Daily Reflection
of Creighton University's Online Ministries
January 18th, 2009

Larry Gillick, S.J.
Deglman Center for Ignatian Spirituality
Click here for a photo of and information on this writer.


There is a kind of comfort in uniformity and standardization. I notice each morning as I pour Cheerios from the box, that each little circle of oat-munchies is exactly the same. Producing and packaging presents us with perfectly-predictable M & M’s, cans of Coke, and well-shaped eggs in their little paper nests.

Those of us who are privileged to have ministries within the Eucharistic liturgies, get to face the congregation and see the unstandard faces, colors of skin, hair and clothing. Those who distribute the Eucharist get to see hands of various ages, texture, and sizes. The oneness of the Body of Christ has so many different un-Cherrioed presentations.

As we move these days from one liturgy to the next, we could celebrate prayerfully our uniqueness and God’s creative love of us and perhaps with more difficulty, the singular-sacredness of others. We might have to pray as well with how, at times, we would like others to be predictably standard and packaged for our convenience.


Our First Reading is a “Call narrative” in which Samuel keeps getting awakened. Hannah, his mother, has presented him to the temple under the care of Eli a priest of that temple. In the previous chapter from which this reading is taken, Eli has confronted his sons about their violating the laws concerning sacrificial meat offered for purification. They have not listened to his warnings.

Samuel is awakened by what he assumes is the voice of Eli, but at the third calling, Eli knows that it is God calling Samuel. He tells Samuel to go back to sleep and to keep listening, which he does. Samuel awakens and says that he wishes God to keep speaking for he desires to listen.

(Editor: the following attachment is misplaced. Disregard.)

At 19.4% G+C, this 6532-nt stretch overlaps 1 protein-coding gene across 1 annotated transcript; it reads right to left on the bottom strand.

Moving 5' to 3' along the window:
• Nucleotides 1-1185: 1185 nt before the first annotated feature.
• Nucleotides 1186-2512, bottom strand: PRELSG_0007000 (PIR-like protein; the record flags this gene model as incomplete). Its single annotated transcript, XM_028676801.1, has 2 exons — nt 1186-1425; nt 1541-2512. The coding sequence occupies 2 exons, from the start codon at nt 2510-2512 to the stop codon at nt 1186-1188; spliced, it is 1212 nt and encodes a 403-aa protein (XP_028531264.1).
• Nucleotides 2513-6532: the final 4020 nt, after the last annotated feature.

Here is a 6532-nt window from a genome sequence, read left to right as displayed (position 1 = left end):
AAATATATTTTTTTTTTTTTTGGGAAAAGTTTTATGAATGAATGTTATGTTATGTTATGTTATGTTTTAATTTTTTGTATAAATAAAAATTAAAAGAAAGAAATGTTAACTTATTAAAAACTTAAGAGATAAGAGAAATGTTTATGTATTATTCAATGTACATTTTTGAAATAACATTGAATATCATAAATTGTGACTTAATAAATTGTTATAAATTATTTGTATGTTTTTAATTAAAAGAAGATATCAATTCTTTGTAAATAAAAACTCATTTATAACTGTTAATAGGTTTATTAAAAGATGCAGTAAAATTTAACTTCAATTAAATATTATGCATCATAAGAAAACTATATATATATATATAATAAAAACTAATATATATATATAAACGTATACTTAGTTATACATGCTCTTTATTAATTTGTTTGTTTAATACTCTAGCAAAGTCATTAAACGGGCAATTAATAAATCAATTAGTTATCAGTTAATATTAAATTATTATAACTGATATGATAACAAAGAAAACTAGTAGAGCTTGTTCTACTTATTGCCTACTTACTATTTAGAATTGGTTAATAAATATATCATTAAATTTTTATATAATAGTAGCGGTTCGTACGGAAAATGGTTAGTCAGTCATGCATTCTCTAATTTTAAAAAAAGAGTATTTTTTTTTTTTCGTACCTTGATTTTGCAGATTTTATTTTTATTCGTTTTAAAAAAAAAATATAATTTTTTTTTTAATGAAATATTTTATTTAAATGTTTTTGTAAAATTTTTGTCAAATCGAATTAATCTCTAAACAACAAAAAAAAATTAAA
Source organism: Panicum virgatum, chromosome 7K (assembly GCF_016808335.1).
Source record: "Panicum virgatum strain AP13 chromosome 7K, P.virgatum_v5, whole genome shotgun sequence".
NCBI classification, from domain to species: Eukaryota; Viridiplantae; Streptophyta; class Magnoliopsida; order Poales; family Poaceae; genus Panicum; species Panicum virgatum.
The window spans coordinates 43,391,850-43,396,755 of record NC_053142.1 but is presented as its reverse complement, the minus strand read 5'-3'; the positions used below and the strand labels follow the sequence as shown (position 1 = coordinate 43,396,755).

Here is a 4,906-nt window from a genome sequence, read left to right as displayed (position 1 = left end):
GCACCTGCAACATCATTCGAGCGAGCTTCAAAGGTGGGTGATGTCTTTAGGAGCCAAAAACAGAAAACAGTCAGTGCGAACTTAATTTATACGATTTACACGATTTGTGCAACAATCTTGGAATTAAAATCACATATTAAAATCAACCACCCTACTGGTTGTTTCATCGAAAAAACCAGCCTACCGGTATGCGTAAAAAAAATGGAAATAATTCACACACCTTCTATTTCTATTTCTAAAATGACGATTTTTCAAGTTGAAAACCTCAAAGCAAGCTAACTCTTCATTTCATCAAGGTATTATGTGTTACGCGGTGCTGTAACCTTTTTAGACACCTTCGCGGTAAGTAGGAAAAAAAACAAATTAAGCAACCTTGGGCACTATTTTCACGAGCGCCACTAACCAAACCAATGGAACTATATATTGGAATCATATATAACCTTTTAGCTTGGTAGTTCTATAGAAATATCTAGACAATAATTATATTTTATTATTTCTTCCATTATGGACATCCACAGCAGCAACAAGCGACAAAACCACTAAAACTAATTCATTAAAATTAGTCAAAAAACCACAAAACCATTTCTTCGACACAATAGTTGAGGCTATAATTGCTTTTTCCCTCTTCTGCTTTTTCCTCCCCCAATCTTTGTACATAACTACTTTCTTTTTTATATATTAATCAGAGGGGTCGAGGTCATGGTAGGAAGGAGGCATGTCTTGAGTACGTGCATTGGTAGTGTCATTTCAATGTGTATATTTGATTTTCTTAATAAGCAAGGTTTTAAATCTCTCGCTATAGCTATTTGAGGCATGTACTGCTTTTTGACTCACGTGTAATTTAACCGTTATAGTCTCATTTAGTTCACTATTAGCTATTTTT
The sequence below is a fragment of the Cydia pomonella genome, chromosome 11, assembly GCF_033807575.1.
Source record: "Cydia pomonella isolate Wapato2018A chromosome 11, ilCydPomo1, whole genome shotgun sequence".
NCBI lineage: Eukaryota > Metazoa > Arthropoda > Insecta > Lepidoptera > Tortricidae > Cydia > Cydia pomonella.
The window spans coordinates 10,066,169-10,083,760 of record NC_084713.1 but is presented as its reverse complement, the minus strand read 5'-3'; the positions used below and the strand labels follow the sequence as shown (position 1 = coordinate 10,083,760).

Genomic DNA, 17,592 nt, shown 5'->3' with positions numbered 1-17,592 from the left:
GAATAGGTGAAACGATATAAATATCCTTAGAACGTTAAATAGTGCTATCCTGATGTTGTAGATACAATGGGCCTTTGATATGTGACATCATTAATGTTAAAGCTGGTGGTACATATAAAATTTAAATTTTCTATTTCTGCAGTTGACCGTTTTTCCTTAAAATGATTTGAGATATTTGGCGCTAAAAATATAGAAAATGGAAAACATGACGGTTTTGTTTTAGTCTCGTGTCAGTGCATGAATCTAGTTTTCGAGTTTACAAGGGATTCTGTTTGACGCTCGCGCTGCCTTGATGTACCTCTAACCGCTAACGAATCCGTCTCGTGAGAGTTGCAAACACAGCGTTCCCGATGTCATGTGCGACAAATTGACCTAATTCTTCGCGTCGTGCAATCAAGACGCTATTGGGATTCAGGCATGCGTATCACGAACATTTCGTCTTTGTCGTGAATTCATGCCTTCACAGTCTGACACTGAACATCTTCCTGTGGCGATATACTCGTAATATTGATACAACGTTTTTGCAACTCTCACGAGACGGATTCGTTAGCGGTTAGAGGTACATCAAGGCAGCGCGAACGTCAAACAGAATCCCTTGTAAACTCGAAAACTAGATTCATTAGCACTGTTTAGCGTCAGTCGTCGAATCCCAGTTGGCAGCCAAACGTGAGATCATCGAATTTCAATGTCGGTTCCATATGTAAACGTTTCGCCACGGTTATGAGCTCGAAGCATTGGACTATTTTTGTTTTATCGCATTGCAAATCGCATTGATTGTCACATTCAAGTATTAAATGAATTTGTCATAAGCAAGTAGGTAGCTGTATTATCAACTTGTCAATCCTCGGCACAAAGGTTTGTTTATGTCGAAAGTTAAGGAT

What we do not hear, but Samuel did hear, was that he had to go tell Eli that, because of the rebellion of his sons, Eli’s whole family will be destroyed. Samuel did not want to have to say these things, but eventually he did and Eli heard and accepted the fateful message. What Samuel heard he spoke and so was growing into being the prophet. He learned by listening, the ways and words of God.

The Gospel is the beginning of the narrative of the life, death and resurrection of Jesus according to John. John the Baptist is standing with two of his disciples, waiting and watching. Jesus makes His entrance onto the stage by walking along. John announces the arrival of “The Lamb” and the two disciples follow Jesus, at least to a distance wherein Jesus might notice that He is being followed. The question Jesus asks them, Jesus will ask in various ways during the rest of the Gospel. “What do you want?” “Whom do you seek?” When the two respond Jesus invites them to more than they are expecting. “Come and see and you will find where I am staying in more ways than one.”

Simon, son of John, receives his first call through his brother Andrew and gets his new name, Peter, and so a new identity as one who is called. In the Scriptures, the one who renames another announces that the namer has authority or profound influence within the relationship with the named. This is different from having complete control over the person. Jesus, as we see in the life of their relationship does not dominate Peter, but calls him again and again to who Jesus knows Peter to be. The first calling is not the last for Peter.

Here is a simple statement, that one “Yes” most often echoes down through many other questions, calls, invitations in our lives. The “yes” of the marriage vows or even the engagement acceptance, is already a “yes” to the millions of “yeses” involved in living the marriage commitment. As a Catholic priest I try to live my “Yes” pronounced at my ordination. So let’s see, there have been more than a few selfish “Noes! Or usually, “Hmm, perhaps laters” in my years of following the Caller.

Our histories do seem to follow a pattern though. As Peter found out, we too are finding out that Jesus keeps calling us to stay faithful to His faithful recalling. I am remembering making a long chain of paper loops in grade school. There were different colored strips of construction paper, glued so as to link through the next strip. This long string of loops was then made as a present to my mother for Mother’s Day. I wonder how long she kept from laughing and how long she kept the present.

These loops were strung together like so many “yeses”, leading on and on. Fifty years ago I was planning to enter the Jesuits, having said “yes” to how I heard God in my soul. From that “yes”, I have been living this loopy-life taking me to persons and places not foreseen then. It is all quite an amazement leading me even farther into hearing new calls. Reviewing the loops, I find it less frightening to go on living the big “yes!” His divine “yes” is never an “Hmm” nor “Perhaps later.” Jesus is the glue.

“The Lord has prepared a feast for me: given wine in plenty for me to drink.” Ps. 23, 5

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